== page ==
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Attempt by West Virginia House to limit current pandemic state of emergency fails

Del. Pat McGeehan, R-Hancock, argues in favor of an amendment to provide a timeline for reviewing the current state of emergency for the COVID-19 pandemic. (Photo courtesy of WV Legislative Photography)

CHARLESTON — An attempt by a bipartisan group of lawmakers to give the Legislature say on the current state of emergency for the COVID-19 failed in a narrow vote Thursday.

The House of Delegates voted 47-51 against an amendment to House Bill 2003, relating to the authority and obligations of the governor and Legislature when in declared states of preparedness and emergency. The bill is on third reading and up for passage today in the House.

HB 2003, as it is currently written, puts a time limit on future states of emergency called by the governor. If passed by the Legislature and approved by Gov. Jim Justice, any state of emergency lasting longer than 60 days would require the Legislature to meet in special session to extend the state of emergency.

The failed amendment — offered by Del. Pat McGeehan, R-Hancock — would have started a 60-day countdown on the state of emergency called by Justice last year for the COVID-19 pandemic, starting when the bill was passed by both the House and state Senate.

“The concept of the bill is to limit the duration of a state of emergency without legislative approval for an extension,” McGeehan said. “What my amendment does is make it clear that this … applies to the current state of emergency. If my amendment were to pass — upon passage, essentially — the clock would start ticking.”

West Virginia has been under a state of emergency since March 16, 2020, with Justice issuing dozens of executive orders dealing with pandemic response, closing and re-opening non-essential businesses, ordering the usage of face masks in indoor public places, determining re-opening guidelines and metrics for schools, and more.

McGeehan first offered the amendment during a meeting last Saturday of the House Judiciary Committee. The amendment was adopted, with the committee approving HB 2003. However, by Monday, the committee reconsidered the bill and removed McGeehan’s amendment.

House Judiciary Committee Chairman Moore Capito, R-Kanawha, said he didn’t oppose the intent of McGeehan’s amendment, but he did raise concerns about the amendment’s language and whether it created ambiguity.

“When you insert emotion into the policymaking process, we get sloppy sometimes,” Capito said. “I don’t know what ‘passage’ means … Does it mean passage from this body? Does it mean passage from (the Senate)? Does it mean when it’s signed by the governor? Sounds like a question that needs some interpretation.”

McGeehan said the meaning of “passage” is plain and simple, with legislation approved all the time which make those law effective from passage, meaning when a bill completes the legislative process but before a governor signs it into law. In conversations with legislative attorneys, McGeehan said the current bill isn’t clear on whether it applies to the current state of emergency or not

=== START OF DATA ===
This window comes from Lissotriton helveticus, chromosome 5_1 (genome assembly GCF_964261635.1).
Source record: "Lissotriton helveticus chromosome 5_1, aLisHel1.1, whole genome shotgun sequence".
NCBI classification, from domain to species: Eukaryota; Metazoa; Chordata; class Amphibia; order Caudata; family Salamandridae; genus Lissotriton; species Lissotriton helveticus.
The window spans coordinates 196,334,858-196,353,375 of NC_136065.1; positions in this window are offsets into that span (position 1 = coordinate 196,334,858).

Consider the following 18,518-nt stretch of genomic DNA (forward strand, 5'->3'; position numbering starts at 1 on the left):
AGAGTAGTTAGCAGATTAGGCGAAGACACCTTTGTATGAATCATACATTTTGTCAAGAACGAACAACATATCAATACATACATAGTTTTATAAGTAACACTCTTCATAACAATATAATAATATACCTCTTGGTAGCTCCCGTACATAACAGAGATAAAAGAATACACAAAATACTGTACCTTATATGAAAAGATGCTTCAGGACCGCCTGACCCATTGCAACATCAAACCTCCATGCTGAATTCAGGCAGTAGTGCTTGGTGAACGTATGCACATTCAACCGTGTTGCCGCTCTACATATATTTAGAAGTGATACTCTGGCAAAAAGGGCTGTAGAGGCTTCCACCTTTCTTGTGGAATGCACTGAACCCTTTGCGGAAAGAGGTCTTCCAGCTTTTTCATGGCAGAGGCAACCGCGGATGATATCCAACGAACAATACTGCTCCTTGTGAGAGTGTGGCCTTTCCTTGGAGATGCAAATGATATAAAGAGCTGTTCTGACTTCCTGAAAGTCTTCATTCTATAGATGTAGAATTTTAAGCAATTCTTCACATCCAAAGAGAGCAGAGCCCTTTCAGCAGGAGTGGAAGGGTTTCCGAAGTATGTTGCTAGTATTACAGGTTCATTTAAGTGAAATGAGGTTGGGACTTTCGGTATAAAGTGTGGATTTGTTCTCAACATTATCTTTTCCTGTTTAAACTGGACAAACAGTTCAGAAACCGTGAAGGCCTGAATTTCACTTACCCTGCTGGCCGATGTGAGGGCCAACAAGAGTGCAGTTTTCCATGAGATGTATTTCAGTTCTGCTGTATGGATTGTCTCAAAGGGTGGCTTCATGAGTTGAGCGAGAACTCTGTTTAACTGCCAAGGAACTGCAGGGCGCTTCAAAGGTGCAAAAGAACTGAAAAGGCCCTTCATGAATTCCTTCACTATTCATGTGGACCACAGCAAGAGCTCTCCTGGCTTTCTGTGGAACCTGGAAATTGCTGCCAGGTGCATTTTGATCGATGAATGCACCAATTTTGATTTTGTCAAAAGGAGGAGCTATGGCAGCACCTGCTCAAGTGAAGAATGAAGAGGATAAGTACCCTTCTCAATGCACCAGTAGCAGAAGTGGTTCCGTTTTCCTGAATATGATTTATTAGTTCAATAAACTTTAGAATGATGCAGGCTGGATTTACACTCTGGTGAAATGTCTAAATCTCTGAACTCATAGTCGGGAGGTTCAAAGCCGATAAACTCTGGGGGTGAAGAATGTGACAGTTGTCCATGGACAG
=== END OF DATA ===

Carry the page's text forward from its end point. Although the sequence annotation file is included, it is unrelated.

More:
“If some of our smartest members in here and smartest attorneys in here can’t determine exactly what the fact is if this bill were to pass … that’s sort of a travesty,” McGeehan said. “I’m sort of taken aback by (Capito’s) argument, because when I first offered this amendment and spoke with him, he never brought that up. The amendment was written right in front of him, and he never said, ‘I don’t understand what passage means.'”

Debate on the single amendment took up more than 40 minutes and resulted in multiple floor speeches by fellow Republicans and even Democratic lawmakers expressing support for McGeehan’s amendment.

“I feel very strongly that separation of powers is critically important, and it has been ignored for a very, very long time,” said Del. Barbara Fleischauer, D-Monongalia. “I don’t think it harms anything at all to say that this law applies right now. We can all disagree about legal issues, but I think … it’s pretty clear that we want this law to apply to the current situation and to future situations that we defined very, very carefully.”

A petition was circulated over the summer among lawmakers trying to call themselves into special session both to review Justice’s state of emergency decisions and to appropriate the $1.25 billion made available for state and local government COVID-19 expenses through the federal C.A.R.E.S. Act. The House had the required three-fifths of members needed to call itself into special session, but there was not enough support in the state Senate.

Del. Brandon Steele, R-Raleigh, was one of those who supported calling the Legislature into special session and writing letters to Justice calling on him to call lawmakers into special session. But he said the bill is sound and the amendment could put the bill at risk later on.

“There’s hardly anybody in here that wasn’t more frustrated with the last year of dealing with the current situation we’re in,” Steele said. “But if we’re putting something in here that even has the potential of disrupting it, I don’t want to do it because I think we got a good bill here.”

While McGeehan’s amendment was unsuccessful, an amendment from Del. Nathan Brown, D-Mingo, prohibiting a governor from closing houses of worship or dictating religious practices during a state of emergency was adopted.

Also on third reading and up for passage today is House Bill 2014, requiring a governor to call in the Legislature for any expenditure of federal disaster funding more than $150 million during a declared state of emergency.

Steven Allen Adams can be reached at sadams@newsandsentinel.com

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